“Fashion is put together by designers and sold to the public,” explains Robbie Quinn, “but style is how you wear it – it’s an expression of who you are inside.”
Quinn examines all kinds of self expression in his new book “Street Unicorns,” a delightful compilation of the many unique fashionistas that he has found in NYC and abroad. Subtitled “Bold Expressionists of Style,” the book combines beautifully done photos with quotes from the subjects, whom he encountered randomly but frequently called back for additional shoots.
Quinn, a man of singular style himself, wasn’t always a photographer. Years ago he was playing keyboards in a band — The Score — that he thought was going to last for a lot longer than it did.
But, in a story that is not exactly original, they garnered label interest only to break up before they could sign a deal. Having been the businessman in the group, Quinn had enough experience to get himself a gig in the music biz which led to his becoming a concert producer himself in Florida, then as a manager in Nashville.
“I was really bad at managing artists,” he admits, but the photos that he took of his acts got him work as a photographer.
He shot everything – bands, weddings, families, product still life – but gravitated towards portraits and finally ended up in NYC, where he was when he got a call at 4 a.m. to go to Las Vegas to shoot promo shots for Jon Bon Jovi.
Corporate shoots are paying the bills these days, but the street pics are what he’s focused on.
“I always shoot like I’m photographing an album or a magazine cover,” he says. “The people I photograph are like rock stars of the street.”
Some of the images are seven years old, but most are from 2016 and on — and many were taken during the last two years. The COVID-19 pandemic changed his style a bit, as he switched from a wide angle to a portrait lens so that he didn’t have to stand so close to the subject.
He was not lacking for subject matter in that time, as he muses that “people were feeling like they had to bust loose and be seen during the pandemic.”
Quinn’s subjects are from all over town, but he notes that there are some stylistic differences between uptown and below 14th Street.
“The Upper East Side tends to be more dapper, while the East Village has more tattoos, with the style that goes with it,” he notes. “People are definitely more adventurous downtown. I tend to map out my route based on what restaurants I want to go to and many of my favorites are downtown.”
The book project began a few years ago with the help of Carol Dietz, who was an art director at The New York Times when Quinn first photographed her on the street. Besides having a wonderful personal style, Dietz knew how to whip a project into shape.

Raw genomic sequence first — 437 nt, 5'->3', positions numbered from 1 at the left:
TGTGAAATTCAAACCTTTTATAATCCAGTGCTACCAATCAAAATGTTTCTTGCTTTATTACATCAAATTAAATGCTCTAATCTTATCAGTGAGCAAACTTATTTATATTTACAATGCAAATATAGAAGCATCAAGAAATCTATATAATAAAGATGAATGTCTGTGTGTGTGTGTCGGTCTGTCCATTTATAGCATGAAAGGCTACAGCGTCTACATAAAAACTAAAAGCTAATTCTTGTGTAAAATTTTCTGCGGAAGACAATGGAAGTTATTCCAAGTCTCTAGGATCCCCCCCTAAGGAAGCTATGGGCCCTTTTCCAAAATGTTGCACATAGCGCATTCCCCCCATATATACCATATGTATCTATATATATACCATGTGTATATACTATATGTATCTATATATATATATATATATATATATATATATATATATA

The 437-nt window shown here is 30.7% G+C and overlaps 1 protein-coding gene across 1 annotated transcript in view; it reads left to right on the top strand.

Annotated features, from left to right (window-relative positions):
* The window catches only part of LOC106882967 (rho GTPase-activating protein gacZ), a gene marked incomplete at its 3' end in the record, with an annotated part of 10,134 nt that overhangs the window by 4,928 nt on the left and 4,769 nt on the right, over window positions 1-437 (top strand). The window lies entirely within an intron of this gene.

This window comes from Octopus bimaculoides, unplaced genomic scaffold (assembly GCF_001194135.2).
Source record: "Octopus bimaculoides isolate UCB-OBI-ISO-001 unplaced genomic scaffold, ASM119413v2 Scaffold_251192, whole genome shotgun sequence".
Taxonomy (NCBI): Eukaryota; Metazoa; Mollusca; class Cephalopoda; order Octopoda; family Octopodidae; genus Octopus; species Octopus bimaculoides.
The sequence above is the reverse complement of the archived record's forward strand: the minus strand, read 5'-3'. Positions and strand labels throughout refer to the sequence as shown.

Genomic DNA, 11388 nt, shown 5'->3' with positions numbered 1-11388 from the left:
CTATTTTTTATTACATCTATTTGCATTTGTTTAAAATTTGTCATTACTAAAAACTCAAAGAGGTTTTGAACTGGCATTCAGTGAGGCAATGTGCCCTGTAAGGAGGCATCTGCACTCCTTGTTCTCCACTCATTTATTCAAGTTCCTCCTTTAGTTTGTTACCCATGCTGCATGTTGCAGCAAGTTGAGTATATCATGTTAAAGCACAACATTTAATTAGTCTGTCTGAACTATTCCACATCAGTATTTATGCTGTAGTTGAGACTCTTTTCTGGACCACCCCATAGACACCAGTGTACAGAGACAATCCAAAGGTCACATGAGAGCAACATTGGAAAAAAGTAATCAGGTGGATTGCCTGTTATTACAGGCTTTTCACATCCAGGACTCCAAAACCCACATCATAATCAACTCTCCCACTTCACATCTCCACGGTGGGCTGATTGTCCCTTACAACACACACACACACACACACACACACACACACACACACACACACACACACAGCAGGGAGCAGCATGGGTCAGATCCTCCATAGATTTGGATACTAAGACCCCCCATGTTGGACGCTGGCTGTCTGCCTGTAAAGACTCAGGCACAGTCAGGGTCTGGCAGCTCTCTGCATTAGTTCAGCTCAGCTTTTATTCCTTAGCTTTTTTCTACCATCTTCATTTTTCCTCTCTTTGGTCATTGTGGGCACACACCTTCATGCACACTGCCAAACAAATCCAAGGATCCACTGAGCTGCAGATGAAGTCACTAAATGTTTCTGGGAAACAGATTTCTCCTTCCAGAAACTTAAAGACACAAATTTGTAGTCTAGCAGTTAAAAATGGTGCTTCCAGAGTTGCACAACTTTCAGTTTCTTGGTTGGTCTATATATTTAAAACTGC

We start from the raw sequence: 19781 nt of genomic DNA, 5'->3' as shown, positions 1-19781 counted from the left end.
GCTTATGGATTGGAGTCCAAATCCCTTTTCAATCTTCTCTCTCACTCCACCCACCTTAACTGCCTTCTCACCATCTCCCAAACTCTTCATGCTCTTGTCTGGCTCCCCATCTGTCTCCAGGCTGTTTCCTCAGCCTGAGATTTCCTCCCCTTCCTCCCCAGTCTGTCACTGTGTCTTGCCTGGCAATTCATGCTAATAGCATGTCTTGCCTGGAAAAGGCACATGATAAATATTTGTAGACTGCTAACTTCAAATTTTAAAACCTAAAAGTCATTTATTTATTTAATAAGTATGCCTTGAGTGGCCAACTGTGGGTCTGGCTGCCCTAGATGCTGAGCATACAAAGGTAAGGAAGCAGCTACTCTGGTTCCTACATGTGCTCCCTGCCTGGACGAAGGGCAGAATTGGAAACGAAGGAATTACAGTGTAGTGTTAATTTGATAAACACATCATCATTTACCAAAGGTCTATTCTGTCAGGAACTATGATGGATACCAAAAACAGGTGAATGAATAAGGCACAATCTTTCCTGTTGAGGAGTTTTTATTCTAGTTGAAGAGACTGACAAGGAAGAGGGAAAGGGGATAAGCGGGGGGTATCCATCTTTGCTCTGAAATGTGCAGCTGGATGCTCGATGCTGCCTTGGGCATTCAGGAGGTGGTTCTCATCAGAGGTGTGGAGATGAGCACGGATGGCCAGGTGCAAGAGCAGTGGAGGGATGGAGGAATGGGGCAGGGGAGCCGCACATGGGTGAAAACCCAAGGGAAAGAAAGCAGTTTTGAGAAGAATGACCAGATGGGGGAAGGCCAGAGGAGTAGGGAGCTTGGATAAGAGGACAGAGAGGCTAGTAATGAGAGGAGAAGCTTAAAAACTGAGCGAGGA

“Carol was a pivotal part of the creation of the book. She believed in what I was doing,” says Quinn.
Dietz has a history with fashion and photography, having worked with the legendary Bill Cunningham for years.
“Since the age of 15, I have been sewing and designing my own clothes,” she relates. “Years later, at The New York Times, I designed fashion layouts with Bill Cunningham. When Robbie asked me to help him with ‘Street Unicorns,’ I was ready for the challenge. I am honored to have contributed to the design and also to appear in the book.”
An early version of the book existed in Dietz’s apartment, taped to her wall.
The legacy of Cunningham is an obvious comparison, but Quinn will have none of it.
“Cunningham is incomparable,” he states. ” There was only one and there only ever will be. That’s holy ground — I wouldn’t want to be compared to him.”
Nevertheless, comparisons are inevitable and the result is not unfavorable.
Mark Bozek, who produced a documentary about Cunningham, hosted the book launch at his Live Rocket Studios at the South Street Seaport. The room was filled with Quinn’s “unicorns,” many of whom wore the same outfits that they had been photographed in for the book and were quick to praise the photographer.
The Twink Next Door gushed, “He has given me some of the best pics on my social media!”
“I get photographed a lot in the street, but Robbie has a really good eye – he knows what he’s doing!” added Veronica, one half of the Idiosyncratic Fashionistas.
ReBLACKaFORTheBLACKs recalls how happy she was when when Quinn let her know that she would be on the cover. “He said that my photo encapsulated the spirit of the book.”
Four year old Akira told us that she’s “excited to be in the book,” and then admitted that her parents pick out her clothes.
Rodolphe Lachat, the book’s publisher, noted that “it’s very easy to do a beautiful book when the artist has so many beautiful images.”
For Quinn, the launch was “spectacular!”
“It may have been the most rewarding part of the project,” he said, “watching people with vastly different styles come together, find common ground and leave with new friends.”
While he recognizes that this kind of personal freedom is not possible everywhere, he hopes that “people will not be afraid to be their most authentic selves, even at the risk of being criticized, because anything else is a lie.”